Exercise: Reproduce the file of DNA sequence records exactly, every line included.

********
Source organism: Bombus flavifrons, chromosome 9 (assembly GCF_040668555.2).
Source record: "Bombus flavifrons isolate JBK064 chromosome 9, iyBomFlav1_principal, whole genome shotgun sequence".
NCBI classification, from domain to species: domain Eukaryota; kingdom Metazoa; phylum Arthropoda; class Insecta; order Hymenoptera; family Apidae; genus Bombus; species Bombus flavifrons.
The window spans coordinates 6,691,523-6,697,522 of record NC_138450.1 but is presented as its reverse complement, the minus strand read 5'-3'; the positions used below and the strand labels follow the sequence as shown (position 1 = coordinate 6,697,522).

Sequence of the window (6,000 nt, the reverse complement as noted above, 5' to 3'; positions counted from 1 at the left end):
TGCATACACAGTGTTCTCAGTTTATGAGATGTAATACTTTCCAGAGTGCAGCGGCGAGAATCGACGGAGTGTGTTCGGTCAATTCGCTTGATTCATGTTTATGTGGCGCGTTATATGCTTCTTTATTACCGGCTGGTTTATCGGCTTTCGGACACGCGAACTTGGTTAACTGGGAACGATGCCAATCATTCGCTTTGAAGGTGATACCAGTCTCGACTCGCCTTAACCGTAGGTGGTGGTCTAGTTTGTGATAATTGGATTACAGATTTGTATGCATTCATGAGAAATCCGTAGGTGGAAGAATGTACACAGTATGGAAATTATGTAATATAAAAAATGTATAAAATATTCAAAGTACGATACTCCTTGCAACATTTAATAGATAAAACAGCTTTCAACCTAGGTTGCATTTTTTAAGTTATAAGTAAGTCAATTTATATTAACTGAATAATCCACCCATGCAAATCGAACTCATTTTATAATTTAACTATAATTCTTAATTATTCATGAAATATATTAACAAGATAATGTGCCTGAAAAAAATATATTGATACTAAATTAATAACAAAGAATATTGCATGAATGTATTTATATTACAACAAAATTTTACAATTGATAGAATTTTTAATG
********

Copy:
Source organism: Bombus flavifrons, chromosome 9 (assembly GCF_040668555.2).
Source record: "Bombus flavifrons isolate JBK064 chromosome 9, iyBomFlav1_principal, whole genome shotgun sequence".
NCBI classification, from domain to species: domain Eukaryota; kingdom Metazoa; phylum Arthropoda; class Insecta; order Hymenoptera; family Apidae; genus Bombus; species Bombus flavifrons.
The window spans coordinates 6,691,523-6,697,522 of record NC_138450.1 but is presented as its reverse complement, the minus strand read 5'-3'; the positions used below and the strand labels follow the sequence as shown (position 1 = coordinate 6,697,522).

Sequence of the window (6,000 nt, the reverse complement as noted above, 5' to 3'; positions counted from 1 at the left end):
TGCATACACAGTGTTCTCAGTTTATGAGATGTAATACTTTCCAGAGTGCAGCGGCGAGAATCGACGGAGTGTGTTCGGTCAATTCGCTTGATTCATGTTTATGTGGCGCGTTATATGCTTCTTTATTACCGGCTGGTTTATCGGCTTTCGGACACGCGAACTTGGTTAACTGGGAACGATGCCAATCATTCGCTTTGAAGGTGATACCAGTCTCGACTCGCCTTAACCGTAGGTGGTGGTCTAGTTTGTGATAATTGGATTACAGATTTGTATGCATTCATGAGAAATCCGTAGGTGGAAGAATGTACACAGTATGGAAATTATGTAATATAAAAAATGTATAAAATATTCAAAGTACGATACTCCTTGCAACATTTAATAGATAAAACAGCTTTCAACCTAGGTTGCATTTTTTAAGTTATAAGTAAGTCAATTTATATTAACTGAATAATCCACCCATGCAAATCGAACTCATTTTATAATTTAACTATAATTCTTAATTATTCATGAAATATATTAACAAGATAATGTGCCTGAAAAAAATATATTGATACTAAATTAATAACAAAGAATATTGCATGAATGTATTTATATTACAACAAAATTTTACAATTGATAGAATTTTTAATG